6.5 CPD points
PL&B SRA code is: AQJ/PLBU
Host: Latham & Watkins
Click here for the programme
The EU Member States have agreed to conclude the negotiations on the EU Data Protection draft Regulation in 2015. The process will have arrived at a critical point by the end of this year. The objective of this Roundtable is to give you a report on the progress achieved under Italy’s Presidency before the baton is passed to Latvia.
• Paulo Silva, Legal Officer, Data Protection Reform Team,
DG Justice, European Commission, Brussels
• David Smith, Deputy Commissioner and Director of Data
Protection, Information Commissioner's Officer, UK
• Rory Munro, Head of EU and International Data Protection Policy, the Ministry of Justice, London
• Gail Crawford, Partner, Latham & Watkins, London
• Douwe Korff, Emeritus Professor of International Law, London Metropolitan University and Associate of the
Oxford Martin School of the University of Oxford, speaking on:
Interpreting and Applying the EU DP Regulation consistently throughout the EU
(Chapter VII, section 2, art. 57ff. in the original European Commission version and also in the European Parliament-approved version)
The raison d'etre of the new regulation is harmonisation. But for that it is not enough that the law-on-paper is the same everywhere. The law must also be applied and interpreted in the same way throughout the EU/EEA, or the very benefit the regulation seeks to achieve will be lost. Different interpretations could also cause serious problems with the member states and could even threaten the very fabric of European Union law. If one country were to apply the rules so loosely as to fall short of (say, but in particular) the German constitutional requirements - which are high - then the German courts might intervene, in the way threatened by the famous "solange" (so-long-as) decisions of the 1970s. The consistency mechanism is the tool that is supposed to address that problem. How will it work? What is required if it is to work fully in practice? Douwe Korff will address these issues in the light of the latest text of the regulation.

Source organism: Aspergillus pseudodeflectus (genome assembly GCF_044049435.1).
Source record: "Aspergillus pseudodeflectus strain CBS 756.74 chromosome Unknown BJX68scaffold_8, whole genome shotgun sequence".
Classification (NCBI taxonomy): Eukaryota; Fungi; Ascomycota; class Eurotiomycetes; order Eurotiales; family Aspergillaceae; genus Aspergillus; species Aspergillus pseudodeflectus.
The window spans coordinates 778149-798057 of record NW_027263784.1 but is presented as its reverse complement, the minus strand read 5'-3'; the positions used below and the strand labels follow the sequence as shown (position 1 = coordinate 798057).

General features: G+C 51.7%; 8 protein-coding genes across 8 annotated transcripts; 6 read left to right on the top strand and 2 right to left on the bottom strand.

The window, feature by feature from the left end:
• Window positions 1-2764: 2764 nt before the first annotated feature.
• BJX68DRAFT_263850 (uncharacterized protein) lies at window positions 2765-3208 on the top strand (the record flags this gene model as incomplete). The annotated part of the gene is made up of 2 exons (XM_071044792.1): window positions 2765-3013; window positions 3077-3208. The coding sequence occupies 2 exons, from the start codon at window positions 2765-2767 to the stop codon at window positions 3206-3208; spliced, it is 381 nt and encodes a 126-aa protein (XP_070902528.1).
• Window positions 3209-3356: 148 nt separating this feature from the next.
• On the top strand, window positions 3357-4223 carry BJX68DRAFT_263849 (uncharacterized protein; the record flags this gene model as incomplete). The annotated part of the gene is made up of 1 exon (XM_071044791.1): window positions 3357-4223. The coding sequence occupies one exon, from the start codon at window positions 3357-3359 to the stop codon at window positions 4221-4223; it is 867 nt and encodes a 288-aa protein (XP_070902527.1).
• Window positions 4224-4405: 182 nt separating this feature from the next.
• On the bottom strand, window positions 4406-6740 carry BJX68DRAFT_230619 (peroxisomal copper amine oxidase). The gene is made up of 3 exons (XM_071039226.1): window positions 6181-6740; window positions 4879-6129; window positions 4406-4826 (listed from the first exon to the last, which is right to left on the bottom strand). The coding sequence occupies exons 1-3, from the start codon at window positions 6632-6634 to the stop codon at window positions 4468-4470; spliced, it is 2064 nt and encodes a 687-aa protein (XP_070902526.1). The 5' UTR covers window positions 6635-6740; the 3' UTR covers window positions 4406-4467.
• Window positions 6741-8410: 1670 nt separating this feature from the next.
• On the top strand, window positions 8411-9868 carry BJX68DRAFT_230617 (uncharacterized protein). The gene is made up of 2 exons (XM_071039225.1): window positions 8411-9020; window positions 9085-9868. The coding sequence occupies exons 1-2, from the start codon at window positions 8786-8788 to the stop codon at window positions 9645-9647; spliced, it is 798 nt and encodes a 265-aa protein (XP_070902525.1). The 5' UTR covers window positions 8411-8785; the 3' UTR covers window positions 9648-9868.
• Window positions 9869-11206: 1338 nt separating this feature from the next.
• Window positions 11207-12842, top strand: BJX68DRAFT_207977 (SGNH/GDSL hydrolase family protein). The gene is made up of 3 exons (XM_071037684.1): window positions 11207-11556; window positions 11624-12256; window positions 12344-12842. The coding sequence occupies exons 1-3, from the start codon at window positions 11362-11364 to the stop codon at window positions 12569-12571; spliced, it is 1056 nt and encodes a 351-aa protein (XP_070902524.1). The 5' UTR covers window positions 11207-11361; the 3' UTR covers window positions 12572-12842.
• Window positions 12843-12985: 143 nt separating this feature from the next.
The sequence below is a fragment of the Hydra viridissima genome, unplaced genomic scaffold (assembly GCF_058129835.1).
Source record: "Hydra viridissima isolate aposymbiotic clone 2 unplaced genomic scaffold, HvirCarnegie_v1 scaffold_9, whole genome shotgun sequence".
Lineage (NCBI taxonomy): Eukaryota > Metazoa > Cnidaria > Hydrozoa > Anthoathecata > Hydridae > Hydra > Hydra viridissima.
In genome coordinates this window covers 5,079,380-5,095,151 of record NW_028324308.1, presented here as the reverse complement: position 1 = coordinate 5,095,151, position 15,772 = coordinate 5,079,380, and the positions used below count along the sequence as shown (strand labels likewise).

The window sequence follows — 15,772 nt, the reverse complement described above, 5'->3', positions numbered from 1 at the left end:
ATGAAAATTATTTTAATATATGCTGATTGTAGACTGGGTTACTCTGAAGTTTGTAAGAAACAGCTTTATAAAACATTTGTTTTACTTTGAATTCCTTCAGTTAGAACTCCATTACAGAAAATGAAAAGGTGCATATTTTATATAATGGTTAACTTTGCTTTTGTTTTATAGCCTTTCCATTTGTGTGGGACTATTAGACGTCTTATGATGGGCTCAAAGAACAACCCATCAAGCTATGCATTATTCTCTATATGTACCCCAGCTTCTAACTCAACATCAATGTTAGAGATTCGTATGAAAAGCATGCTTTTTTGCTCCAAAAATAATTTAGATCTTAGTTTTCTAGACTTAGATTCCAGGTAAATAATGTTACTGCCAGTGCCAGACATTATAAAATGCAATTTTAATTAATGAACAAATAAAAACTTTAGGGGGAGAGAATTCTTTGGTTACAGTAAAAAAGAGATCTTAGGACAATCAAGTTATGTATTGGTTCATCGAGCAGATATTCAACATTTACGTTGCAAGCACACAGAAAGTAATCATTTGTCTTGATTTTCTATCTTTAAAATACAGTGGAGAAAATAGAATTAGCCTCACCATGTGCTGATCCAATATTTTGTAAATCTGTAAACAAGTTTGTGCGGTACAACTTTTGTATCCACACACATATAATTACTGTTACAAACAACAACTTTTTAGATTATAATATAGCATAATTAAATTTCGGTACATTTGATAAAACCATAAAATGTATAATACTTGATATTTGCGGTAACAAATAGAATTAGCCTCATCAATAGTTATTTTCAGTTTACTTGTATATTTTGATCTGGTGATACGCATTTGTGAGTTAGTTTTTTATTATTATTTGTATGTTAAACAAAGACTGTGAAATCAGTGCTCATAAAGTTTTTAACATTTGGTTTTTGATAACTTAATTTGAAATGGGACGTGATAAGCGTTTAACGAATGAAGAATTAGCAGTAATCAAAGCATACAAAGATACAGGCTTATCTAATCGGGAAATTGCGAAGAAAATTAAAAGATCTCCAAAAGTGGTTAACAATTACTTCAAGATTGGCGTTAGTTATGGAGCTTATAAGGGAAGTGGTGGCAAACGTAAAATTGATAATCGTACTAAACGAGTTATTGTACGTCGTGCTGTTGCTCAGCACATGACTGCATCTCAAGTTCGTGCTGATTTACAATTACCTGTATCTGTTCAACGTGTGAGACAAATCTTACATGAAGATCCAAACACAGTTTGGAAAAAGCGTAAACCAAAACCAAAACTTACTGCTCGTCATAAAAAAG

Agenda subjects proposed by the participants:
We invite you to propose your Top 5 agenda items. Participants may speak on one subject.
Take this opportunity to:
1. Discuss in-depth your company’s and sector’s priorities which may not be reflected in the UK Information Commissioner’s nor the Ministry of Justice’s priority list
2. Provide input to the EU Council of Ministers, the European Data Protection Supervisor at the EU Art. 29 DP Working Party, the UK government and the Information Commissioner.
3. Engage with a broader European perspective by putting your own wish list into a context of data protection law, policies and practices in other EU Member States. On which issues is there a consensus building and on which issues do views from the UK seem discordant and unlikely to succeed? Which battles are worth fighting and which are better left to national room for manoeuvre?
Photos from 'Progress of the EU Data Protection draft Regulation under Italy’s Presidency', December 2014, London